As the trip was coming to a close, we remained hopeful that we would find blue whales. We were vigilant in scanning the horizon, doing our best to will the appearance of a tell-tale towering blow. Finally, on the morning of August 13th, I heard the good news. A promising blow had been spotted – we were closing in on a blue whale.
Upon approach, we quickly realized there were two whales. Binoculars and cameras ready, we scanned and snapped away, capturing images detailing the dorsal fins and flanks of these whales – a surprisingly difficult task to undertake in choppy seas even when focusing on the biggest animal to have ever existed on the planet. Upon analysis, it was discovered these two individuals had not been observed in B.C. waters previously. Everyone was excited about adding these new entries into the research catalogue.
As the vessel headed back towards Vancouver Island, my last observation shift concluded with a remarkable event. Consumed with keeping my eye on a nearby group of humpback whales, my ears perked as I heard a belly flop-like slap. My head snapped to where the noise came from and I saw a huge circle-shaped splash, with an enormous ocean sunfish (Mola mola) nearby. My colleague, Christie McMillan, confirmed she had seen it too – something the research crew had joked about throughout the trip – a sunfish had just breached out of the water! It was the perfect example of some of the most amazing, albeit bizarre, events that can be witnessed in offshore waters.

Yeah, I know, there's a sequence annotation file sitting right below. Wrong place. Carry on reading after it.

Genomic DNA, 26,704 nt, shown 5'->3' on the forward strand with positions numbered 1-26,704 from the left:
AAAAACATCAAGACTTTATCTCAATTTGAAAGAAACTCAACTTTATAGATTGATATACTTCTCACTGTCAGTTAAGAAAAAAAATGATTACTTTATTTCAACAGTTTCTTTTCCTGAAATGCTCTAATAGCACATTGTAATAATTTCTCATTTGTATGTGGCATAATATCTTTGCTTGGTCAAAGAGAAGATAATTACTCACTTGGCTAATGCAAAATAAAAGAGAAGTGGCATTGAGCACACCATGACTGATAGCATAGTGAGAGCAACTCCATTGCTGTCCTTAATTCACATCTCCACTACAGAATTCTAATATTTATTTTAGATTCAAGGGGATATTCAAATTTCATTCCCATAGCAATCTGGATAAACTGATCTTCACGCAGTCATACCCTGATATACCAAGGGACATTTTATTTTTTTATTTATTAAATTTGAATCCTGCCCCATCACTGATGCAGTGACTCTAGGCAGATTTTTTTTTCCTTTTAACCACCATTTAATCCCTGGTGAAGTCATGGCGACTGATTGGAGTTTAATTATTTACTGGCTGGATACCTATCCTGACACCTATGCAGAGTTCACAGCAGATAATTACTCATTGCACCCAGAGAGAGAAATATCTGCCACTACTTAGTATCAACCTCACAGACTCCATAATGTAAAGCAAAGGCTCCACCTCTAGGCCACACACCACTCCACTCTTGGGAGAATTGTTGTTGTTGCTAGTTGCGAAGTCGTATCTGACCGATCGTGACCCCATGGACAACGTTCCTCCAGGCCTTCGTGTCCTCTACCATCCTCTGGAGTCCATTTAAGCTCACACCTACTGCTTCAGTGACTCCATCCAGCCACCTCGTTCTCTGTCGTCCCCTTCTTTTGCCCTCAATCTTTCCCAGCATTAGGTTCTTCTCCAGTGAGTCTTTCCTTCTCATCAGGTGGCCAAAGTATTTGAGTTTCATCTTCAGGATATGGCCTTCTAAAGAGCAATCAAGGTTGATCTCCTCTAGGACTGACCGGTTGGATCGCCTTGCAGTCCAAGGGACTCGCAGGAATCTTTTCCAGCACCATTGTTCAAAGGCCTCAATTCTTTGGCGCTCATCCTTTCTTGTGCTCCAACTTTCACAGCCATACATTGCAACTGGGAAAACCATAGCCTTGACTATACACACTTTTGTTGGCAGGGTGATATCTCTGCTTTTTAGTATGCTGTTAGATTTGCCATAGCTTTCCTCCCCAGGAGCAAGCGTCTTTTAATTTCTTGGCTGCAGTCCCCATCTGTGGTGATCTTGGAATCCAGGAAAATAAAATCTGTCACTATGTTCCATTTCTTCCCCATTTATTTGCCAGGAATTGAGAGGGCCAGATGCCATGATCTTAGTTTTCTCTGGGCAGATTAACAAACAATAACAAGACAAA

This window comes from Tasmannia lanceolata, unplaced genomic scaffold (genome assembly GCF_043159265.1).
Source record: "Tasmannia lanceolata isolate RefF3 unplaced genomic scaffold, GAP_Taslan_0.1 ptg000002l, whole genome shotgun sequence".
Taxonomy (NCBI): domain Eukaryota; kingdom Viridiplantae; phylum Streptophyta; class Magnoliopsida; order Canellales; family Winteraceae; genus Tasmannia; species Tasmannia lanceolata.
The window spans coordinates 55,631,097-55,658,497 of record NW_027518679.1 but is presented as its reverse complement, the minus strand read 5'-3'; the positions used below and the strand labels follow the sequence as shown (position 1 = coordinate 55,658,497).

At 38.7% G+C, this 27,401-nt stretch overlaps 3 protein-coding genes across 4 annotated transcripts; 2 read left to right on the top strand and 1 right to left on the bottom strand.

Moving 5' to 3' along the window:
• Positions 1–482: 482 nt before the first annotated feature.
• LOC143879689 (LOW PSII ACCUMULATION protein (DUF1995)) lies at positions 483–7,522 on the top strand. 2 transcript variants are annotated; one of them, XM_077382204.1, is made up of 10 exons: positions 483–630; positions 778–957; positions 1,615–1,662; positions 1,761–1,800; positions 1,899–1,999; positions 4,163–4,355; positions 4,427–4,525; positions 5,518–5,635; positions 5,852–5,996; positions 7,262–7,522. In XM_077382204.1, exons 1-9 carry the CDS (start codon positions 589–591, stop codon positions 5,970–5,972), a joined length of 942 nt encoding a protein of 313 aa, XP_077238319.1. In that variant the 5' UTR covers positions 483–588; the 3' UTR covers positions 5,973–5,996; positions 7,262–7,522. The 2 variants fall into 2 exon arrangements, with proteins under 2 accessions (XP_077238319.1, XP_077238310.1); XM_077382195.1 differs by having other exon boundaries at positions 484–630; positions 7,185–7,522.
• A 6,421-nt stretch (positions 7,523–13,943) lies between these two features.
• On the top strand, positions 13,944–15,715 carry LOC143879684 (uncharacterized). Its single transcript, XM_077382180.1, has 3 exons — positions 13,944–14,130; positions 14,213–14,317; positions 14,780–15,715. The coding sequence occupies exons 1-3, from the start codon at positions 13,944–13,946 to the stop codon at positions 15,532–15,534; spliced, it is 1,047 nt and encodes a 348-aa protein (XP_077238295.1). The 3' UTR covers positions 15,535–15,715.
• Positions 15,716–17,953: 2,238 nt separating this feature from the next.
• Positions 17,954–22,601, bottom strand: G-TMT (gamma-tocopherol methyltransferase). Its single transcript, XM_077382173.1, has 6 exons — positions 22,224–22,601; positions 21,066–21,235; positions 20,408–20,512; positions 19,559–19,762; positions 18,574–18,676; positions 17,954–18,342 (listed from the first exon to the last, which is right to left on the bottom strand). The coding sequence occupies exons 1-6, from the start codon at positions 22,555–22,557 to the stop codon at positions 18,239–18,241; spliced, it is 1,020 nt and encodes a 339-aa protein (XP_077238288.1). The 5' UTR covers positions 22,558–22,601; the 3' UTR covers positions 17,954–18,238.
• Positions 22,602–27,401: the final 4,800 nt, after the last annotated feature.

The voyage concluded with an awesome barbeque on the Tully’s outer deck, the crew delighting in stories collected over the past 12 days. A common theme was how fortunate we all felt to have had the opportunity to explore B.C.’s coast and offshore waters.
As I disembarked the vessel early on the morning of August 17th, I started the trek back to my home in Vancouver. While I would return to my role with the B.C. Cetacean Sightings Network, biologists from Fisheries and Oceans Canada would take the data we carefully collected and start analyzing it, working towards the admirable goal of understanding why these magnificent marine mammals spend time in B.C. waters and how we can ensure they can continue to utilize their oceanic home.
Tessa Danelesko is the coordinator of the B.C. Cetacean Sightings Network, a research collaboration of the Vancouver Aquarium and Fisheries and Oceans Canada.
This summer, Tessa was part of a 15 person research crew, led by federal marine mammal scientist Dr. John Ford, aboard the CCGS John P. Tully. The crew engaged in a marine mammal survey aiming to collect data on species listed as “at-risk” under the Species at Risk Act. This is the last in a series of posts about the voyage.